The US military undergoes drug testing just like any other safety sensitive job in the United States with one major difference. The US military and the navy in particular exercise a zero tolerance policy when it comes to drug and alcohol abuse. This means that the entire process of testing is that much more critically and carefully observed in order to remove any member of the military branches who violates that policy.
How Does it Work?
• Each member of the armed forces undergoes at least one random drug test per year (in the Navy this is upped to 4 a month and in the Reserves once every two years and equals roughly 600,000 tests each month). This means that the drill instructor of every unit is able to call for either his entire unit or a part of his unit undergoes drug testing when he/she wishes. These results can be used in court martial and in the event of an involuntary discharge. While the drill sergeant can call for a random drug screen they can’t ask a specific person to be tested and the service member can’t refuse to submit to testing.
• When asked to submit to a drug test that member must first initial the test bottle then give the test sample under supervision.
• The officer in charge of supervising boxes them up in batches and begins a chain of custody document for every batch.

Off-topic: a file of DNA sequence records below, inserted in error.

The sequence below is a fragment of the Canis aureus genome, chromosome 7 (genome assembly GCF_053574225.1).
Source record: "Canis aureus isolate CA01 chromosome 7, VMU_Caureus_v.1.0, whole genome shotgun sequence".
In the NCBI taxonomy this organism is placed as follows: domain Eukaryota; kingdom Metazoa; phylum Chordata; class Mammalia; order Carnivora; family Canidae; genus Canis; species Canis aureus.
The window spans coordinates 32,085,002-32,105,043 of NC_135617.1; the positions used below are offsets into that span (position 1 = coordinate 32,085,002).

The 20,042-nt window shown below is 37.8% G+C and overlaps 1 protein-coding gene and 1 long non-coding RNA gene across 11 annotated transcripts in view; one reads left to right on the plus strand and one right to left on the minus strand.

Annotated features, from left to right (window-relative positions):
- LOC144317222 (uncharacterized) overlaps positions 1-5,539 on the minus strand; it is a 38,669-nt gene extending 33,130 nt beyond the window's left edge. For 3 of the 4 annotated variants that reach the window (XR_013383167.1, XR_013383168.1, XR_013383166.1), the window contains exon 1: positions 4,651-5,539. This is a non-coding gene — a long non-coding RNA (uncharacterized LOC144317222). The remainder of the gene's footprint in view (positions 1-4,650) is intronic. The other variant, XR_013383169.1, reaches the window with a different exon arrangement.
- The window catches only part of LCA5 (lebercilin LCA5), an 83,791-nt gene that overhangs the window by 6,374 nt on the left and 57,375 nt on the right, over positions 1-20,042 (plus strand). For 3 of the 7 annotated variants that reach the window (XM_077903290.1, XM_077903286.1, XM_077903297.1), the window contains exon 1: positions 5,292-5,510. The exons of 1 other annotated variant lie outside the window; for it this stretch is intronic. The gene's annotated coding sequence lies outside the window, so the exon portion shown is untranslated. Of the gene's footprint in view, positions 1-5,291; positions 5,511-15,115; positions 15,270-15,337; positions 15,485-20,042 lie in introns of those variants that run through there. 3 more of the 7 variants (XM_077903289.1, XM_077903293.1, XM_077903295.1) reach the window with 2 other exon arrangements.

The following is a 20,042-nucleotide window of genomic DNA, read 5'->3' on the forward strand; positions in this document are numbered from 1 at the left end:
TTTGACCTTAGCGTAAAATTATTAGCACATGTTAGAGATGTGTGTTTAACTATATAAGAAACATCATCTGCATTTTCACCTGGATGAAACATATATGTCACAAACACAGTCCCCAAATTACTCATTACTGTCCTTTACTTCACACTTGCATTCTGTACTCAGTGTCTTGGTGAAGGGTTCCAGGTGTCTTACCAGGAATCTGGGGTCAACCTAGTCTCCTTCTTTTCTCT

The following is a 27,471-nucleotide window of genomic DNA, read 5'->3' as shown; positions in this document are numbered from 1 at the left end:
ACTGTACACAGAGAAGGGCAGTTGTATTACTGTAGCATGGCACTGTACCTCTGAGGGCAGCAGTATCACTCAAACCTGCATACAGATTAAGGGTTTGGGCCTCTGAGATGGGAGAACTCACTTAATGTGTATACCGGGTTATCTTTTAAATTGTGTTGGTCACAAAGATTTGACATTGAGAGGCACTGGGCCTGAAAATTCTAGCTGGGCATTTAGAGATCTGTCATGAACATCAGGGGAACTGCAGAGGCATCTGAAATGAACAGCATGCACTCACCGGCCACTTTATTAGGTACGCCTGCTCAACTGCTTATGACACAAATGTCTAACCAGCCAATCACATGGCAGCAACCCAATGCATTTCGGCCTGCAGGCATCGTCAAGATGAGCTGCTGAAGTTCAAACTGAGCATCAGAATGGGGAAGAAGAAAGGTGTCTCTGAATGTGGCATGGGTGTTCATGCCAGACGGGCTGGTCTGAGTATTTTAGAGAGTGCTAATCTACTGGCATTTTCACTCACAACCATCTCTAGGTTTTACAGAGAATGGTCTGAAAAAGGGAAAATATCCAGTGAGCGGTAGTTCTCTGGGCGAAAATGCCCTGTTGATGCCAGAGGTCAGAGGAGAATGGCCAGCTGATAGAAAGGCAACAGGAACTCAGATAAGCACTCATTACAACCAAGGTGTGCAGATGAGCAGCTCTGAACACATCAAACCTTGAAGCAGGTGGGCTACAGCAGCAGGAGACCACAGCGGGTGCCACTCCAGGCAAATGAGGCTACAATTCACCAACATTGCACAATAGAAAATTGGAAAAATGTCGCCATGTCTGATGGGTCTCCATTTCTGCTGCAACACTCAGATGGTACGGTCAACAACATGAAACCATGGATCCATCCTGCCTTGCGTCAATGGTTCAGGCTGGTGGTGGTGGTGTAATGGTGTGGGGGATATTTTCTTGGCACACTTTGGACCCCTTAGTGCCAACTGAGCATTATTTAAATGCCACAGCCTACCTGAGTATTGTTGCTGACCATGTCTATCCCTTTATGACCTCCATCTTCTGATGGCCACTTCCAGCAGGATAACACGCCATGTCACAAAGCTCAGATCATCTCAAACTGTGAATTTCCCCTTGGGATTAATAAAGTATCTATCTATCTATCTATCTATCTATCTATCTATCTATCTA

• From here on out anyone who handles that batch must add their name to the chain of command document. This continues into the test lab as well.
• Lab technicians record their names and what they do with the sample.
• Each sample undergoes immunoassay screening.
• Those that test positive are tested again using the same screening method.
• Those which test positive twice are then tested a third time by a gas chromatography/ mass spectrometry test which looks for specific substances in the urine.
• If the level is under a certain amount it’s reported negative if it’s above that level it’s officially a positive test. The DOD is capable of testing for marijuana, amphetamines, cocaine, LSD, barbiturates, PCP and opiates but doesn’t always test for all of these drugs. All samples are tested for amphetamines, marijuana and cocaine and if a drill sergeant would like the sample is tested for steroids as well.
• If you are found to have a positive drug test, you will undergo punishment. This means you will undergo court marshal, discharge from the military and also the likelihood of undergoing criminal prosecution.
The military takes substance abuse very seriously. Under the influence of drugs and alcohol a service member is useless to his or her unit, requiring them to be monitored. In a combat situation this is not only tedious it is a liability that could get people killed either through lack of focus from the rest of the team or miscalculations on the part of the affected service member. Under no circumstances should a working unit of the military be so handicapped.